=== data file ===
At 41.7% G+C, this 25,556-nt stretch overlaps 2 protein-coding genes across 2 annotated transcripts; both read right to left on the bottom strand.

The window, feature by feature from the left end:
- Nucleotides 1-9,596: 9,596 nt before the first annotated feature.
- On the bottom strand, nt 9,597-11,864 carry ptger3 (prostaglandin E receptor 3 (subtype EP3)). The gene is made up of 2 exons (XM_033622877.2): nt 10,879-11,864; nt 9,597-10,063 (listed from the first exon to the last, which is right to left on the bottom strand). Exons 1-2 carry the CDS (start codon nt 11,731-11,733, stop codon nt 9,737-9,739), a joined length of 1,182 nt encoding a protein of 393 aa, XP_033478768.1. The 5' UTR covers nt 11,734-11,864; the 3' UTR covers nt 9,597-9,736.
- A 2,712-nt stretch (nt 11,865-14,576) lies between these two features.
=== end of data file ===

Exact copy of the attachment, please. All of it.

At 41.7% G+C, this 25,556-nt stretch overlaps 2 protein-coding genes across 2 annotated transcripts; both read right to left on the bottom strand.

The window, feature by feature from the left end:
- Nucleotides 1-9,596: 9,596 nt before the first annotated feature.
- On the bottom strand, nt 9,597-11,864 carry ptger3 (prostaglandin E receptor 3 (subtype EP3)). The gene is made up of 2 exons (XM_033622877.2): nt 10,879-11,864; nt 9,597-10,063 (listed from the first exon to the last, which is right to left on the bottom strand). Exons 1-2 carry the CDS (start codon nt 11,731-11,733, stop codon nt 9,737-9,739), a joined length of 1,182 nt encoding a protein of 393 aa, XP_033478768.1. The 5' UTR covers nt 11,734-11,864; the 3' UTR covers nt 9,597-9,736.
- A 2,712-nt stretch (nt 11,865-14,576) lies between these two features.